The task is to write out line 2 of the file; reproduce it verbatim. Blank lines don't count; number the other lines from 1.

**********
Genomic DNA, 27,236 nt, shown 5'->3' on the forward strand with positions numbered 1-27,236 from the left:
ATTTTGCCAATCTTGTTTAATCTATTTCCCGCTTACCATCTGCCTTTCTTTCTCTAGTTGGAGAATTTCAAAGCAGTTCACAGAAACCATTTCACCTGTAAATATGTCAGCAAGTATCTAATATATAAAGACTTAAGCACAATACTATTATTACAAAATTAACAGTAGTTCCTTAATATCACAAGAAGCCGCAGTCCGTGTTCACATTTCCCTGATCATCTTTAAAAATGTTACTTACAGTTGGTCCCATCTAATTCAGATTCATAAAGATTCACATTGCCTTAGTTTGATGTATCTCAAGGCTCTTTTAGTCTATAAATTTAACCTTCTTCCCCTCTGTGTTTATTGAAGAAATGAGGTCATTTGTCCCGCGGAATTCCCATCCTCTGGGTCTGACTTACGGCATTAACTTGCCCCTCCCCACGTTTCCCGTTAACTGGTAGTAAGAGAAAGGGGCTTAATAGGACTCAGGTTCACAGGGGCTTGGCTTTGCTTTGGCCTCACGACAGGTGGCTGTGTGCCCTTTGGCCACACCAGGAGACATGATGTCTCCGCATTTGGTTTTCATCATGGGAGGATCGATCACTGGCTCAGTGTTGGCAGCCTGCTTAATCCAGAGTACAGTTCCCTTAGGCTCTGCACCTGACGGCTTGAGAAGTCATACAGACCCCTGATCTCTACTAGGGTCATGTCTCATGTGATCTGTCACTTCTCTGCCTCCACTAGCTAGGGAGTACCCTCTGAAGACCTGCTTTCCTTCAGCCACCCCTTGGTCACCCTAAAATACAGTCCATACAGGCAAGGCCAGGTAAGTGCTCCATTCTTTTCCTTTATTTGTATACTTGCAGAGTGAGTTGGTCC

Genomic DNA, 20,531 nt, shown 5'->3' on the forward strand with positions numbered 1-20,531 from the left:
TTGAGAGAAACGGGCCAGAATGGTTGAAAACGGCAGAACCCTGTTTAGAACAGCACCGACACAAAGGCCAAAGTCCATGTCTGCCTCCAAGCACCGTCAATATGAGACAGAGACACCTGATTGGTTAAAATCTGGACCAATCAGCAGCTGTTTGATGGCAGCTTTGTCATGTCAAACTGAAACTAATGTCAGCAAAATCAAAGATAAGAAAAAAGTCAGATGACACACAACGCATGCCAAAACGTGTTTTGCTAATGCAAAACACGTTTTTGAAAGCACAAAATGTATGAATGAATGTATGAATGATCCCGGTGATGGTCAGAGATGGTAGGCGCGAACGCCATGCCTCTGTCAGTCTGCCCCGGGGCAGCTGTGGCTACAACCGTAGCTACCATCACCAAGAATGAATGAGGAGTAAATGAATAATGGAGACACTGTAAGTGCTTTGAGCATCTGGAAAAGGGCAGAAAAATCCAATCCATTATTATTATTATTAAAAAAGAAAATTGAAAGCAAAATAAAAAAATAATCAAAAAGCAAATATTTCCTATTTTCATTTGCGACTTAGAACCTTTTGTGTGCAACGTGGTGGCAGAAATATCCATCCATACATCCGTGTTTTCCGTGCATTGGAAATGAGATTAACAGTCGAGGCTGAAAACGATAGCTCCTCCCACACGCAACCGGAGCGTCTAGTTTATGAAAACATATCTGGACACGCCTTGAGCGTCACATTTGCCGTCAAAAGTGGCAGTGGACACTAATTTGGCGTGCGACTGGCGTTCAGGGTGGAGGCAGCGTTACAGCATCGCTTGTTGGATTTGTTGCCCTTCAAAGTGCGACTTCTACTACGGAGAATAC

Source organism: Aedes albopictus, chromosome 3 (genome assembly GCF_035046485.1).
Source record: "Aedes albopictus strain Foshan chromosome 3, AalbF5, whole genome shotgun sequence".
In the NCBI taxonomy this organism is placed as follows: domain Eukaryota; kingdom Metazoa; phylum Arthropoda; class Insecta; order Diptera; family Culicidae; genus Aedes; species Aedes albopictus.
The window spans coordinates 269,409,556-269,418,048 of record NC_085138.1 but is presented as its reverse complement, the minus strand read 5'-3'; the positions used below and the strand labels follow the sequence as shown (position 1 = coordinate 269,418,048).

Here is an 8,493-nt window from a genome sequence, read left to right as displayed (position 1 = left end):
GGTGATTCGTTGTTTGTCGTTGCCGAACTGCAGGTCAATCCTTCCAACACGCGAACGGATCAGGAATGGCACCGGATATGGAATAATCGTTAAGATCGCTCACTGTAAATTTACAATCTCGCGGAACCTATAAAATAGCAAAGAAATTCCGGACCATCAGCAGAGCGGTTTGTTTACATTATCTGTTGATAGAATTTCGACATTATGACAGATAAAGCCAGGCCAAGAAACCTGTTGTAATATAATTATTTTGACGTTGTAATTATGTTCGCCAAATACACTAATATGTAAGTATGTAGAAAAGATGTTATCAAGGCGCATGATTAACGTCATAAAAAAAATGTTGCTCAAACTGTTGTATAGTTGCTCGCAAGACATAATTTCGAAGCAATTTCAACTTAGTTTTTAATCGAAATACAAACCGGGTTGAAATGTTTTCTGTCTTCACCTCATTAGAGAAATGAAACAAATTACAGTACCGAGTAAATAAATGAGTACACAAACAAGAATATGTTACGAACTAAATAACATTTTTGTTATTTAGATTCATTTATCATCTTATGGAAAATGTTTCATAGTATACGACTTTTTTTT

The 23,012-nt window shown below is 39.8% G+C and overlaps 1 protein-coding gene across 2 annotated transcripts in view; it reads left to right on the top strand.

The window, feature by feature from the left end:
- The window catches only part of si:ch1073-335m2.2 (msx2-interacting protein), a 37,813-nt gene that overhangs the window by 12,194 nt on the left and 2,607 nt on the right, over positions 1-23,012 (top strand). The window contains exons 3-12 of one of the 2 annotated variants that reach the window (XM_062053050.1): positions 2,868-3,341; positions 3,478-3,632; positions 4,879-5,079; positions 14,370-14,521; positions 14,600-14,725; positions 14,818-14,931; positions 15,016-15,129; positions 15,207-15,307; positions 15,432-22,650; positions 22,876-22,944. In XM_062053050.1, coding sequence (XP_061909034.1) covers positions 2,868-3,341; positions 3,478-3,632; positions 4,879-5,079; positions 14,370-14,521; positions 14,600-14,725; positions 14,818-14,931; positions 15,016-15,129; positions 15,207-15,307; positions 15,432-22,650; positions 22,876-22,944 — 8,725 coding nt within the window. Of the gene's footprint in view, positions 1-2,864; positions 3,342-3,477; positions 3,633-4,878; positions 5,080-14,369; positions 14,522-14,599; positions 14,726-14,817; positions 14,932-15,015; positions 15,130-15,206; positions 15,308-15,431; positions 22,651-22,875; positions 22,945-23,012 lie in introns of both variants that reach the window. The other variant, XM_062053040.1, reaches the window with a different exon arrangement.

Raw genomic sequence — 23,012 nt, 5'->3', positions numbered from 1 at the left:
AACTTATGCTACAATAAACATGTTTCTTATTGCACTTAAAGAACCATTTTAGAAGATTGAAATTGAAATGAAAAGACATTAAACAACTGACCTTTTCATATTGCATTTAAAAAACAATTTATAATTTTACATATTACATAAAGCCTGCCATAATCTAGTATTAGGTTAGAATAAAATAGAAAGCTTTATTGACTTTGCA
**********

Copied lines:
ATTTTGCCAATCTTGTTTAATCTATTTCCCGCTTACCATCTGCCTTTCTTTCTCTAGTTGGAGAATTTCAAAGCAGTTCACAGAAACCATTTCACCTGTAAATATGTCAGCAAGTATCTAATATATAAAGACTTAAGCACAATACTATTATTACAAAATTAACAGTAGTTCCTTAATATCACAAGAAGCCGCAGTCCGTGTTCACATTTCCCTGATCATCTTTAAAAATGTTACTTACAGTTGGTCCCATCTAATTCAGATTCATAAAGATTCACATTGCCTTAGTTTGATGTATCTCAAGGCTCTTTTAGTCTATAAATTTAACCTTCTTCCCCTCTGTGTTTATTGAAGAAATGAGGTCATTTGTCCCGCGGAATTCCCATCCTCTGGGTCTGACTTACGGCATTAACTTGCCCCTCCCCACGTTTCCCGTTAACTGGTAGTAAGAGAAAGGGGCTTAATAGGACTCAGGTTCACAGGGGCTTGGCTTTGCTTTGGCCTCACGACAGGTGGCTGTGTGCCCTTTGGCCACACCAGGAGACATGATGTCTCCGCATTTGGTTTTCATCATGGGAGGATCGATCACTGGCTCAGTGTTGGCAGCCTGCTTAATCCAGAGTACAGTTCCCTTAGGCTCTGCACCTGACGGCTTGAGAAGTCATACAGACCCCTGATCTCTACTAGGGTCATGTCTCATGTGATCTGTCACTTCTCTGCCTCCACTAGCTAGGGAGTACCCTCTGAAGACCTGCTTTCCTTCAGCCACCCCTTGGTCACCCTAAAATACAGTCCATACAGGCAAGGCCAGGTAAGTGCTCCATTCTTTTCCTTTATTTGTATACTTGCAGAGTGAGTTGGTCC